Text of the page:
And whether we feel like the first slave who doubles his talents, the third who buried his or even the master greedy and filled with rage… is not us and what we do but the Lord Jesus Christ who obtains salvation.

It is Lord Jesus Christ who gives up all god-like power and who comes into human time and space, who breaks into our productivity and profit focused world.

It is our Lord Jesus Christ who reveals to us our sinful nature and our attempts to make wrath and rage and greed into virtues.

And it is only our Lord Jesus Christ who truly saves us from sin and death. Only Jesus who obtains salvation for us. Only Jesus who brings forgiveness, mercy, reconciliation and grace into our world.

And just as Jesus prepares the crowds and temple authorities for salvation given by God in the cross, Jesus prepares us too.

Jesus prepares us with forgiveness instead of wrath.

Jesus prepares us with the word of life rather than the word that casts out into the outer darkness.

Jesus prepares us with the water of baptism that wash us of our greed and desire for power.

Jesus prepares us with the bread and wine of salvation, food that fills us like no amount of profit or return ever could.

As Jesus tells the parable of the talents today, we discover again that it is not about the thing that we thought it was about. And as much as we try to make salvation and faith fit our terms, as much as we try to make greed and productivity a virtue… Jesus is pointing us back to God who comes without power, but instead with love.

Jesus is showing us in the parable, on the cross and here in Word and Bread and Wine that God’s Salvation is given freely. God gives is freely to us and for all.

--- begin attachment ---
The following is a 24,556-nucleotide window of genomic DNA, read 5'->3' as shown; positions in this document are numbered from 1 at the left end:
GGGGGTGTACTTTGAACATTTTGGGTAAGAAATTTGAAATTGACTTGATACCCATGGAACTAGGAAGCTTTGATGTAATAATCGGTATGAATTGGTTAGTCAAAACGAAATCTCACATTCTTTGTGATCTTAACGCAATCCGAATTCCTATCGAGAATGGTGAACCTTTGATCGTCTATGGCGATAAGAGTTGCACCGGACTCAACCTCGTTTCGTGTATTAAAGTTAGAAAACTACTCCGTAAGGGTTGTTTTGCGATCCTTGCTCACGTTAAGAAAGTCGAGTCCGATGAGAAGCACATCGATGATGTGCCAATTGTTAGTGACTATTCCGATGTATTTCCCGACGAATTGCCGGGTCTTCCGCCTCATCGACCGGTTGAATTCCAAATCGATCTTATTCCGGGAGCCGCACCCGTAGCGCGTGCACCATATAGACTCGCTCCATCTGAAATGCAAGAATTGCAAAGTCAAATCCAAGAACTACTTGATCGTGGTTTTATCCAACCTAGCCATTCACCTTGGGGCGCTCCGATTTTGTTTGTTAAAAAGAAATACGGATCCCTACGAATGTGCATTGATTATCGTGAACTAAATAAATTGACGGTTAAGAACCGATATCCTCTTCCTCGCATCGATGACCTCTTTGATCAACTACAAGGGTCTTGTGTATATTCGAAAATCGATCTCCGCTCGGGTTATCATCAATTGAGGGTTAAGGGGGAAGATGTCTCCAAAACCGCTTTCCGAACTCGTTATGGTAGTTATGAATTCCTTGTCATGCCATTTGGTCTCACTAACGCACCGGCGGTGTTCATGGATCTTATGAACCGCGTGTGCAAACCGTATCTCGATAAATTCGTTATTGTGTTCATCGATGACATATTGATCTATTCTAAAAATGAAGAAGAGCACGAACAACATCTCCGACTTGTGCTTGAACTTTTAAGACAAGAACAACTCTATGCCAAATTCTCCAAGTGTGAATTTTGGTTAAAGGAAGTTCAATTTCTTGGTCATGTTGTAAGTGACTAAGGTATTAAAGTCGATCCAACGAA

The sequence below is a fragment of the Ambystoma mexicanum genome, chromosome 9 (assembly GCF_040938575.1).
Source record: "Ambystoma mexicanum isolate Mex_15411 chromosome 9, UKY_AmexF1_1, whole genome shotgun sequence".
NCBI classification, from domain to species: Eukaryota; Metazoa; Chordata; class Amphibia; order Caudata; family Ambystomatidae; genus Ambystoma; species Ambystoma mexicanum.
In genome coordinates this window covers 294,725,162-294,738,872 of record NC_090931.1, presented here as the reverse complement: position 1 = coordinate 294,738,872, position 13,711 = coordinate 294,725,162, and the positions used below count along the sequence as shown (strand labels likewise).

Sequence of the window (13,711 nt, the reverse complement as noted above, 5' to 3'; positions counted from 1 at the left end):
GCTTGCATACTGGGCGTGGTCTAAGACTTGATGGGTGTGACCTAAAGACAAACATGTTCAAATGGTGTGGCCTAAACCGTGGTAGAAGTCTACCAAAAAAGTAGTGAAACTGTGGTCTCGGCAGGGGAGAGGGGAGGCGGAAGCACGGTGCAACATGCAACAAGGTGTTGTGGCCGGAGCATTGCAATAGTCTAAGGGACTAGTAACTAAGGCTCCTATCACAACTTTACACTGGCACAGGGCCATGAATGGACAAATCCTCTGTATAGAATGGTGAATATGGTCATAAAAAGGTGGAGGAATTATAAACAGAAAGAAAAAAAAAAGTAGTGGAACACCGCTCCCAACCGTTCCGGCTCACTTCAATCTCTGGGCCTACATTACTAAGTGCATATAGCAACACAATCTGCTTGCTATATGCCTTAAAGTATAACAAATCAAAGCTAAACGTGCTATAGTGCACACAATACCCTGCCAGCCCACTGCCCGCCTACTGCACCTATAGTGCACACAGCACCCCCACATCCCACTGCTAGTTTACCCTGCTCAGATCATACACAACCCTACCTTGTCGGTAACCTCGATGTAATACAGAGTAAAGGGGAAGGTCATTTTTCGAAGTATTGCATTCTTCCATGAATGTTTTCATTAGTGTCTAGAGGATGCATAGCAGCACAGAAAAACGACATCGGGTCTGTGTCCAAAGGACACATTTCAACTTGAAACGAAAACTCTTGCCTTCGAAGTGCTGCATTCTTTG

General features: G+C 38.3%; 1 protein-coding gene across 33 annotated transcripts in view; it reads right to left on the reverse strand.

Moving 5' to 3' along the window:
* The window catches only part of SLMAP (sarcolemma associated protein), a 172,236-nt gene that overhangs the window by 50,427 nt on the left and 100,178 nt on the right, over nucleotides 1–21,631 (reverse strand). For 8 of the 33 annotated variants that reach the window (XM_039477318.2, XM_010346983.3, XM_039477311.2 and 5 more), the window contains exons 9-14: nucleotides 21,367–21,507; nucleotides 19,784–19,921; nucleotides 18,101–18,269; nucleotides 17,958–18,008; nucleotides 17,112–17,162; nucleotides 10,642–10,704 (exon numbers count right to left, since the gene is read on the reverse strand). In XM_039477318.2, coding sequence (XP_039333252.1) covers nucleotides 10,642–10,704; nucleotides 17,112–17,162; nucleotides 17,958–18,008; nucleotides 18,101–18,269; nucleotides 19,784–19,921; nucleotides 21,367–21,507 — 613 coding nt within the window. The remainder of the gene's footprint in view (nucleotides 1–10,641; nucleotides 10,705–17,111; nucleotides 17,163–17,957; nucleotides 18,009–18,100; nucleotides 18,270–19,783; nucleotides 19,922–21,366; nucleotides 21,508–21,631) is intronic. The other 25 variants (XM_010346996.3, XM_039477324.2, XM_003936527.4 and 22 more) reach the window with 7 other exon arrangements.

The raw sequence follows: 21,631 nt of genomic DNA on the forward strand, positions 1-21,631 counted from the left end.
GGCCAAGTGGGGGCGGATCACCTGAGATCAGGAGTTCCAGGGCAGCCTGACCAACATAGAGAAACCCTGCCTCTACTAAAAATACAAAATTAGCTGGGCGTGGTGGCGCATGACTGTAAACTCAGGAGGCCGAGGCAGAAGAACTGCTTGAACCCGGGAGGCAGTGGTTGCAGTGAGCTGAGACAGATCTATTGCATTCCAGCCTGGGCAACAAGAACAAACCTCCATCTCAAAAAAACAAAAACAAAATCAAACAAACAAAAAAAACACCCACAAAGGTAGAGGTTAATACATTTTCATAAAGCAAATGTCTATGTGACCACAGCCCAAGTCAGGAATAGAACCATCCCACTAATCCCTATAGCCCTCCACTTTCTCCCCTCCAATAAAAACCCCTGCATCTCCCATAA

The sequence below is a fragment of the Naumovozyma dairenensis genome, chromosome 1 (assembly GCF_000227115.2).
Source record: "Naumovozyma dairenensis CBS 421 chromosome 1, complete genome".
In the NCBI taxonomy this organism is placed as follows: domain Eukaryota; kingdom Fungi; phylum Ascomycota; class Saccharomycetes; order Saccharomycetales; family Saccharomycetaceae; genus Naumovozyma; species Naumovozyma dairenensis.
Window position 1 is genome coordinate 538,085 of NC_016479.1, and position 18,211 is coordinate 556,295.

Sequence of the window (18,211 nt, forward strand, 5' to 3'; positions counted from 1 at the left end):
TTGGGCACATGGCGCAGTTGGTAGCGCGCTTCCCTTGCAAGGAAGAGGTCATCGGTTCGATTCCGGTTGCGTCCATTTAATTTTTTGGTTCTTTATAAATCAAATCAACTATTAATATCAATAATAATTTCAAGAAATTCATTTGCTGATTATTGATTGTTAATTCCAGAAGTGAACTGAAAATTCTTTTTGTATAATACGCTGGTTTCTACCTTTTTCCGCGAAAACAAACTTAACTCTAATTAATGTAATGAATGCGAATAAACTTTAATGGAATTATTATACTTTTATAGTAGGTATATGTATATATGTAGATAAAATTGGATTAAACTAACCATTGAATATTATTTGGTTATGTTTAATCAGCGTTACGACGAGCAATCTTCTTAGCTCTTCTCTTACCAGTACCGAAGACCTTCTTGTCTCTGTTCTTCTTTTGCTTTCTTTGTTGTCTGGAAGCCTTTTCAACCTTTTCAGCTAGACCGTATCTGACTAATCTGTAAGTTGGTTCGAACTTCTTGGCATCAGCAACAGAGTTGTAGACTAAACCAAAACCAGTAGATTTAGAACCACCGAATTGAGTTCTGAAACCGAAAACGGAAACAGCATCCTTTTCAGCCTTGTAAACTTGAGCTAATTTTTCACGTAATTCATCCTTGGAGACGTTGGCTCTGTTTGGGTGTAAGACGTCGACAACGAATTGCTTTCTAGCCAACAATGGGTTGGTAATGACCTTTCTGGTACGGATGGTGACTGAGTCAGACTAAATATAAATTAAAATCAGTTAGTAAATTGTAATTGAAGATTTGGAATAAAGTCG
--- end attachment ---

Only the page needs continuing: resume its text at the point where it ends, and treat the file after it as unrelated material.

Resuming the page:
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The Great Multitude and Declining Churches

 

Revelation 7:9-17

After this I, John, looked, and there was a great multitude that no one could count, from every nation, from all tribes and peoples and languages, standing before the throne and before the Lamb, robed in white, with palm branches in their hands… (Read the whole passage)

 

All Saints Sunday is an ancient yet often unfamiliar festival of the church for many of us. It has only been in the past few decades that some Lutheran churches have begun to observe the feast day on the first Sunday in November.

But we all know of a tradition related to All Saints Day, and that is Halloween or All Hallows Eve – Hallowed being another word for saints. In other words, the Eve of All Saints.

All Saints is the tradition of remembering in prayer all those in our community who have died during the past year since last All Saints. In the Roman Catholic version of the festival, the official list of approved saints is recited and prayed on Nov 1st, and then on Nov 2nd, All Souls Day is marked when those who are still in purgatory are prayed for.

As Lutherans, we mash the two together in a sense, praying for all those who have died on the Sunday of All Saints as we dropped the notion of purgatory 500 years ago with the Reformation.

And so, many churches today will be praying for loved ones by name, or lighting candles as a part of worship and as a way to observe All Saints. In that sense, All Saints Sunday can be a bitter sweet day – one where grief is remembered but also one of hope pointing us to the coming end of time when God will gather all the saints into the Kingdom.